Linux is very heavily used here, almost exclusively, except for some remote control operations. Most small businesses could, if they chose, run their entire business on Linux. Linux can run most generalized types of software, including clones of office suites such as LibreOffice or OpenOffice. Linux runs the vast majority of the web, the vast majority of the databases on the web. We recommend Red Hat Enterprise for those clients whose applications demand a *certified* version, or CentOS for those who need enterprise strength but can do their own support.
Virtualzation is a very exciting technology. This is for companies consolidating many servers into one physical unit to save money, power, or space. However, we do not recommend it to clients that don't have some training in virtualization. Dentar, Inc. has experience with VMWare hypervisor and Linux/KVM/libvirt.
Networked Laser Printers
Business printing demands better media than ink. If you want shared printing in your office, workgroup printers with Ethernet jacks are the best way to share the printer in your small office, nearly making the "server" print queue obsolete. We strongly recommend networked laser printers with standardized printer languages built into the printer.
For those whose applications demand the use of Windows, Windows 7 is so far, the best version of the desktop that has been released. All said, this item is relatively speaking, of course. Most specialized dental office applications currently run best with Windows 7. We always, for all desktop products, recommend the "professional" versions of these operating systems and not the "home" versions.
This is one thing that is nice to have without a wire, and since the early 2000s, have come a very long way. They're mostly reliable and people love them. The only downsides are that they're more expensive than wired and batteries are required, but battery life is now much better than it was, and interference between adjacent rooms is a thing of the past.
WiFi is great for surfing the internet, but is isn't well suited for anything heavy such as database related applications. For customers with use heavy traffic, please use Wired 1 gigabit-per-second Ethernet. Wireless gets worse when you have more people on it. Dental offices should not use wireless for any of their dental applications unless their dental equipment vendor only offers such. We recommend these only for lightweight offices only, and -never- without a password or encryption.
Novell Netware is considered a "legacy" product. Any work on any Novell Netware products is done entirely on a best-efforts, time and materials basis and absolutely no warranty applies.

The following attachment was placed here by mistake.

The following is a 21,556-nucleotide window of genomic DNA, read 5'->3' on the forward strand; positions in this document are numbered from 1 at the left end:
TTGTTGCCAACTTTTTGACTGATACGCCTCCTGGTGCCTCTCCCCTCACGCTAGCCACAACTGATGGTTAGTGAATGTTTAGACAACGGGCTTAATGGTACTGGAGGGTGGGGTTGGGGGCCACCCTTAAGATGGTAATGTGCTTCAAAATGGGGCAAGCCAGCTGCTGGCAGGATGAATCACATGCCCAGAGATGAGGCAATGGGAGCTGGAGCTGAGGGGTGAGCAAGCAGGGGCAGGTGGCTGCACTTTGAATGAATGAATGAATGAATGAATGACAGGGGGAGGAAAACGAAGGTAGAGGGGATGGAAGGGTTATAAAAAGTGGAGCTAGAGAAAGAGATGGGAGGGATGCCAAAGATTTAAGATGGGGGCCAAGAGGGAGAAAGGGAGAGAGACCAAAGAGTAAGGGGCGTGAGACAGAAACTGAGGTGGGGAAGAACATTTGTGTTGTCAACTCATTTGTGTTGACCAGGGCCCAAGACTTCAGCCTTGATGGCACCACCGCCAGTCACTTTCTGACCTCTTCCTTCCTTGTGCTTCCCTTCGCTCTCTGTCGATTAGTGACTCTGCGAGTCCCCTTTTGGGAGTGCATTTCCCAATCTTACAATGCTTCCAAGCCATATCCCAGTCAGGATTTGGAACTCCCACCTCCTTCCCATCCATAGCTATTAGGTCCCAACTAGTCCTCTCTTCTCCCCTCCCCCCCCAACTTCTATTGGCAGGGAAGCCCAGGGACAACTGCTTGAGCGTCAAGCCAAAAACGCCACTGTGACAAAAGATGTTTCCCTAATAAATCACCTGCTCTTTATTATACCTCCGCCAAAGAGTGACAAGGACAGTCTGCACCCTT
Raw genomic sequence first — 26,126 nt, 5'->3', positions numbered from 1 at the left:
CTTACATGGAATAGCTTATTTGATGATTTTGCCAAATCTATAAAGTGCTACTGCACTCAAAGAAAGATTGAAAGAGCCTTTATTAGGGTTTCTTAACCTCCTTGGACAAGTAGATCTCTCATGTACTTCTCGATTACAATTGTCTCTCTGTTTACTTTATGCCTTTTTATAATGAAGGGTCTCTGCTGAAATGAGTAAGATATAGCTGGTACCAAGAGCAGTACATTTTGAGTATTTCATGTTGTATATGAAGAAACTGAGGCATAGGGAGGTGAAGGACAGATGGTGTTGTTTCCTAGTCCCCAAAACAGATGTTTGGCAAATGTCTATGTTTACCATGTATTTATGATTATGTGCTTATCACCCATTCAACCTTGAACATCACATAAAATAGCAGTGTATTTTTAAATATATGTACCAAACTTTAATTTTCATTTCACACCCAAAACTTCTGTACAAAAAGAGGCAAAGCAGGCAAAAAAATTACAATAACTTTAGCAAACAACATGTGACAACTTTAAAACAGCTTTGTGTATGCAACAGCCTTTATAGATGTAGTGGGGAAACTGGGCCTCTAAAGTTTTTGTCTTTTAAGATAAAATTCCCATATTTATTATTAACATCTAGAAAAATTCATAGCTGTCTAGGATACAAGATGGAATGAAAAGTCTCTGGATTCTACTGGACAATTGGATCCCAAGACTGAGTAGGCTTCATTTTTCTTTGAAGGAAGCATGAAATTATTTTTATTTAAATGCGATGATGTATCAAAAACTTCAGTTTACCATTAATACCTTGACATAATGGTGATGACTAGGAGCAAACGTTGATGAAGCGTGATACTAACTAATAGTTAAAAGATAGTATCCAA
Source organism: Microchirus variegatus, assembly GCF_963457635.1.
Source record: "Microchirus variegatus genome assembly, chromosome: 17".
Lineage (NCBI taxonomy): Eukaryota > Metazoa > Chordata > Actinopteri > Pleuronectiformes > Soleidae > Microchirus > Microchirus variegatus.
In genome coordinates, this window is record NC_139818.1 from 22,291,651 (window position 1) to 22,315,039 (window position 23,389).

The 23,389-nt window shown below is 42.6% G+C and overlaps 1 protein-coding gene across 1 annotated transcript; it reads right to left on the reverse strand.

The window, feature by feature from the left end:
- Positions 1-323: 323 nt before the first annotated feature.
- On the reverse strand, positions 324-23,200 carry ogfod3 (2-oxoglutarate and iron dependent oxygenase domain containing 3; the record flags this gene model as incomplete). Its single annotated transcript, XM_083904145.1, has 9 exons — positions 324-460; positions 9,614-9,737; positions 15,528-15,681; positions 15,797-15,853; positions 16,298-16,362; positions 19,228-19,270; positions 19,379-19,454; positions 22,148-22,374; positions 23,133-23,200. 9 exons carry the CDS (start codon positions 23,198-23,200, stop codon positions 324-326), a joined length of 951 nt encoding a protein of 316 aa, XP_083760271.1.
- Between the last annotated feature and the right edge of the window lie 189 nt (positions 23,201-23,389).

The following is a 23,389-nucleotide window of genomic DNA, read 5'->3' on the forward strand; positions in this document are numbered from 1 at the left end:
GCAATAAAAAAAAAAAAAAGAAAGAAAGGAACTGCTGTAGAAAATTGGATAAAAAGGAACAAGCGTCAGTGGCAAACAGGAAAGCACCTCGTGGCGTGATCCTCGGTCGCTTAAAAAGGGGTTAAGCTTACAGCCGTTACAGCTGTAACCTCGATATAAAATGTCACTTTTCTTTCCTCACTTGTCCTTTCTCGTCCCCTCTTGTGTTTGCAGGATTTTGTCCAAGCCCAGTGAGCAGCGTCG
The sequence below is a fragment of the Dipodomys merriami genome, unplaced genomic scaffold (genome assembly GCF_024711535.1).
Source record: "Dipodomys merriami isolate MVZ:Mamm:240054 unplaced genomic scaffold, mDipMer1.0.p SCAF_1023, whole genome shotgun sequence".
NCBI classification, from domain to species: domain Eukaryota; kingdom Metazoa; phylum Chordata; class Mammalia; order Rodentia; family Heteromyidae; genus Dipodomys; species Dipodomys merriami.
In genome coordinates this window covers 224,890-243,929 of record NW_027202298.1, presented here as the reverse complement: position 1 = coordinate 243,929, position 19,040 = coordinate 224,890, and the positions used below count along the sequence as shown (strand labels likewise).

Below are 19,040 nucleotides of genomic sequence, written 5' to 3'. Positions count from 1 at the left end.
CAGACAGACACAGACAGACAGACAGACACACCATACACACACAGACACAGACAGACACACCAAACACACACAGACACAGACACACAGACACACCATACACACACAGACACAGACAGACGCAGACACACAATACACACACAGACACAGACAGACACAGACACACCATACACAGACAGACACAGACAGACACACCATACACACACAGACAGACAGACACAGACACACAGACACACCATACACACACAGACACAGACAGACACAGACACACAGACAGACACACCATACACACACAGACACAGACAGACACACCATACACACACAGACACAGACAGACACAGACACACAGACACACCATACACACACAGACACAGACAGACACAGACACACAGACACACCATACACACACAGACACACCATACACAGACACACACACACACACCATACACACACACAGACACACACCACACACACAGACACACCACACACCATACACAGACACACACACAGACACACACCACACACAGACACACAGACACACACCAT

Novell Netware, at one time, had been the most popular and solid networking product on the market, even while PCs and servers were notoriously unreliable. This was during the "set your jumpers for your IRQ" days. Operating systems were loaded off of floppy disks at the time. Novell hardly made it past this stage. By the time everyone was using CD to install their operating systems, Novell's market share had all but disappeared.
SCO (Santa Cruz Operation) UNIX / OpenServer /Xenix
SCO UNIX / OpenServer are also "legacy" products. All work on their products is best-efforts only, and time and materials. A great replacement for this product is Red Hat Linux or CentOS Linux. The company that had been known as SCO, having changed their name to XinuOS, is now a shell company that makes their living litigating.
These things cost a ton of money to print with. If you need to print on photo paper, these are your only choice, sadly. If you're doing regular printouts and a lot of them, a laser printer is going to be a much better choice for a business environment. We will sell an ink printer to a client that asks for it, but with a warning.
This is similar to ink printing, where you have a printer, fax, and scanner in one unit. If the scanning head breaks, you now have just a printer. If the printing quits working, then all you have is a scanner/copier, and send-only fax. These are fine for home use when the volume is low and you need to save space. We have clients of a decade that have been through five of these in one spot.
Some wireless printers do not maintain a reliable connection wirelessly and are not business ready. Because a printer sits in one spot and is not toted from spot to spot, it is a waste of shared air bandwidth to hang a printer on a WiFi connection. Your printer does not need to be wireless for your wireless PCs to print to it, because they go through your network anyway. The only time your printer NEEDS to be wireless is if you cannot otherwise run a cable to it OR you are printing to it with telephones.
DSL style broadband
We've seen a very large amount of customer dissatisfaction with DSL style internet lines, as it relates to cable or fiber. If your internet goes out a lot and you're on DSL, switching to cable may improve it vastly.
If you're still using tape backup, stop, please! Get onto portable USB disks or a SAN / NAS backup of some type. Tapes are obsolete and unreliable.